The Salem witch trials were a series of hearings and prosecutions of people accused of witchcraft in colonial Massachusetts between February 1692 and May 1693. More than two hundred people were accused. Thirty were found guilty, nineteen of whom were executed by hanging (fourteen women and five men).
|Other names||Dorcas Good|
|Known for||Youngest accused of witchcraft in the Salem witch trials|
|Parent(s)||William Good (father) Sarah Good (mother)|
Men weren’t the only unexpected victims of the Salem Witch Trials: So were dogs, two of which were killed during the scare. One was shot to death when a girl who suffered from convulsions accused it of bewitching her.
Most of the accused, some 75%, were women, though some men were also executed as witches or as warlocks. Modern estimates indicate that over 1,500 persons were executed.
A total of 24 innocent people died for their alleged participation in dark magic. Two dogs were even executed due to suspicions of their involvement in witchcraft.
Good is always depicted as an old hag with white hair and wrinkled skin. She is often said to be sixty or seventy years of age by the same writers who clearly state that she was pregnant and had a six-year-old daughter.
July 29, 1692
The Salem Witch Trials were “unfair” throughout countless eyes of villagers that lived in Salem village during this ghastly era. … The judges would then determine whether the witch would be announced innocent or would be given a punishment. This depended on the witch’s testimony that would be given to the judges.
|The pressing of Giles Corey|
|Born||c. August 1611 Northampton, England|
|Died||September 19, 1692 (aged 81) Salem, Province of Massachusetts Bay|
|Cause of death||Pressed to Death|
Twenty people were eventually executed as witches, but contrary to popular belief, none of the condemned was burned at the stake. In accordance with English law, 19 of the victims of the Salem Witch Trials were instead taken to the infamous Gallows Hill to die by hanging.
|Died||june 1727 Dornoch, Scotland|
|Cause of death||Burned alive|
|Monuments||The Witch’s Stone in Littletown, Dornoch.|
|Known for||Last person to be executed legally for witchcraft in the British Isles|
From the mid-16th to the early 18th century, close to 4,000 people in Scotland—overwhelmingly women—were tried for witchcraft. Up to two thirds of this number may have been executed. This during a period when brutal witch persecution was relatively common in Europe.
We have identified a total number of 3,837 people who were accused of witchcraft in Scotland. 3,212 of these are named and there are a further 625 unnamed people or groups included in our database.
Dorothy was in custody for nearly 9 months, from March 24, 1692, when she was arrested until she was released on bond for £50 on December 10, 1692. She was never indicted or tried, although her imprisonment led to insanity, from which she later recovered.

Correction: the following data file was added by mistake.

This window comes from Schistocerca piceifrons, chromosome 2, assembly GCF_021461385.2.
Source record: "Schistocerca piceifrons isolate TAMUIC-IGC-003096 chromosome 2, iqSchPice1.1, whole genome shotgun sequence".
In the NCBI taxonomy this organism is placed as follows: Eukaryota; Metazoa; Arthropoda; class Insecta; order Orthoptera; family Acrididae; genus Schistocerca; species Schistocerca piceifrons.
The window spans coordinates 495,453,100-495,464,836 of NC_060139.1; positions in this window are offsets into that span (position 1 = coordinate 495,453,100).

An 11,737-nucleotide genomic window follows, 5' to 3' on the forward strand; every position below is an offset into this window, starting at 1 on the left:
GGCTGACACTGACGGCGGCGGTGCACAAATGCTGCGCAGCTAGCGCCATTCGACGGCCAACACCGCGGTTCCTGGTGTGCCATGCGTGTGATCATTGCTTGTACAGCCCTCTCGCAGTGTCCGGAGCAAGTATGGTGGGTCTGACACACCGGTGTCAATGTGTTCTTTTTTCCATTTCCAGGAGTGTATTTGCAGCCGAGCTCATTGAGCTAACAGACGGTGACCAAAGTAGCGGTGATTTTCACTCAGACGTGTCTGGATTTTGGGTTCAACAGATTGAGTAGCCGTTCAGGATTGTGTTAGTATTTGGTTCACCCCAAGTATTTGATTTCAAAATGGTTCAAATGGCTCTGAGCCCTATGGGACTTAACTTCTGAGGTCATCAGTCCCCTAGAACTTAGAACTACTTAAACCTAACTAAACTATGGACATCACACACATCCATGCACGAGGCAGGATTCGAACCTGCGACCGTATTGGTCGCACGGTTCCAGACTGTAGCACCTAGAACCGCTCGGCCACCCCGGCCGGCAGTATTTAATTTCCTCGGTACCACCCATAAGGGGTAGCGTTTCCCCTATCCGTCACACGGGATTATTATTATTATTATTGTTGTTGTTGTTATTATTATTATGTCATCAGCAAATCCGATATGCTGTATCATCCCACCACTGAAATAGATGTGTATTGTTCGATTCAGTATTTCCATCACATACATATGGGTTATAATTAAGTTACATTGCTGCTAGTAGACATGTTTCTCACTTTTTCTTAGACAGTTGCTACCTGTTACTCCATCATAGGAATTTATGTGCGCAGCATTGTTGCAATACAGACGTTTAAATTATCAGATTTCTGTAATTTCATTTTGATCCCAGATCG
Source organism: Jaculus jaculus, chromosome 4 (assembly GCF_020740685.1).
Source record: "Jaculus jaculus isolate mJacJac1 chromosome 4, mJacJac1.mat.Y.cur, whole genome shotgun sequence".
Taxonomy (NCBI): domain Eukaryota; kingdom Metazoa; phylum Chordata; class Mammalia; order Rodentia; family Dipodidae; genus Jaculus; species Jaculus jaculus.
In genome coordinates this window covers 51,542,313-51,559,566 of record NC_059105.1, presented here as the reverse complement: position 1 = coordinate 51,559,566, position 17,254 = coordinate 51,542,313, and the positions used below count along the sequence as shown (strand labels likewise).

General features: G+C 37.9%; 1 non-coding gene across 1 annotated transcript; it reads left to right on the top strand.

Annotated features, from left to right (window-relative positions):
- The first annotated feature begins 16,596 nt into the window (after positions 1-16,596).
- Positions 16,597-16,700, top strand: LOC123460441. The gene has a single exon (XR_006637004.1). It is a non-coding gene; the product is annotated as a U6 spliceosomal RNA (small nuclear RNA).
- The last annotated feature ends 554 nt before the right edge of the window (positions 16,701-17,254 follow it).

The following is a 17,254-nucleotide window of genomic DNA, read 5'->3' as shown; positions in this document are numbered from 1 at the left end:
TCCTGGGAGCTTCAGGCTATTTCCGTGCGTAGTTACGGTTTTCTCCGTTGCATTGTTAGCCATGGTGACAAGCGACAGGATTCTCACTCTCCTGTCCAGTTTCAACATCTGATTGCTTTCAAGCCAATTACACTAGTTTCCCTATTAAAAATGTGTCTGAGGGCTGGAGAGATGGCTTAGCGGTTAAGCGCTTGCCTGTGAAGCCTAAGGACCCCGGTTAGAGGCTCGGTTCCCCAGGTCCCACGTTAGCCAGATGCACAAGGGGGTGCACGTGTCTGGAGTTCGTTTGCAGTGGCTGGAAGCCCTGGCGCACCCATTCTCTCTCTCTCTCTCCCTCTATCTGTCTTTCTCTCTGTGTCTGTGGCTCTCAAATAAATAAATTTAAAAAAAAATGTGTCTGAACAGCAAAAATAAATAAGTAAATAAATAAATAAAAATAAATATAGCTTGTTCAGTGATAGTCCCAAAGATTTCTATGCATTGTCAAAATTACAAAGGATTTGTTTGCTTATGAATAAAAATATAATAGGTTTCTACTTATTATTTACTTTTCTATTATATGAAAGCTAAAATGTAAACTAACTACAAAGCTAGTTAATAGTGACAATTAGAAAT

Sarah eventually confesses to witchcraft to save herself from being executed. This was the only way for anyone to save themselves. They had to admit to something they didn’t do. People knew that Sarah was not a witch, but they knew she was trying to save her life.
Current scholarly estimates of the number of people who were executed for witchcraft vary from about 40,000 to 50,000. The total number of witch trials in Europe which are known to have ended in executions is around 12,000.
A warrant was filed on February 29 by Thomas Putnam, Edward Putnam, and Thomas Preston of Salem Village against Sarah Good. She was accused of injuring Elizabeth Parris, Abigail Williams, Ann Putnam Jr. and Elizabeth Hubbard over two months’ time.
|Born||Sarah Warren c. 1643 Watertown, Massachusetts Bay Colony|
|Died||May 29, 1692 Boston, Massachusetts, Province of Massachusetts Bay|
|Known for||Accused of witchcraft in the Salem witch trials|
|Spouse(s)||Robert Prince (died 1674) Alexander Osborne|
|What is John’s response to her prodding?||He is reluctant to go.|
|What gift did Mary give Elizabeth?||A poppet (a doll)|
|What was the evidence against Sarah Good?||She confessed to witchcraft, she mumbled after begging for cider and bread, and she could not recite the commandments in court.|
Witch-hunts are practiced today throughout the world. While prevalent world-wide, hot-spots of current witch-hunting are India, Papua New Guinea, Amazonia, and Sub-Saharan Africa.
How were the witch hunts in the United States resolved? The U.S. realized the error of its ways and made amends. … A special judge serving in the Salem court during the witch trials. He signs the death sentences for those individuals who refuse to confess their crimes.
81 years (1611–1692)
Giles asked for more weight for two reasons. First, he knew that the adding of more weight would end his suffering quicker. Second, and perhaps the more honorable, he was showing the officials that his spirit would not be broken.
|How many death warrants has Hale signed?||72|
|What do the men want Mary Warren to do on command?||faint|
|What does Proctor confess?||his affair with Abby|
|What does Proctor saw about his wife that eventually works against him?||He says she never lies|
In 1992, the Salem Award Foundation erected the Salem Witch Trials Memorial adjacent to the Old Burying Ground, a cemetery in town where one of the judges and some other notables are interred.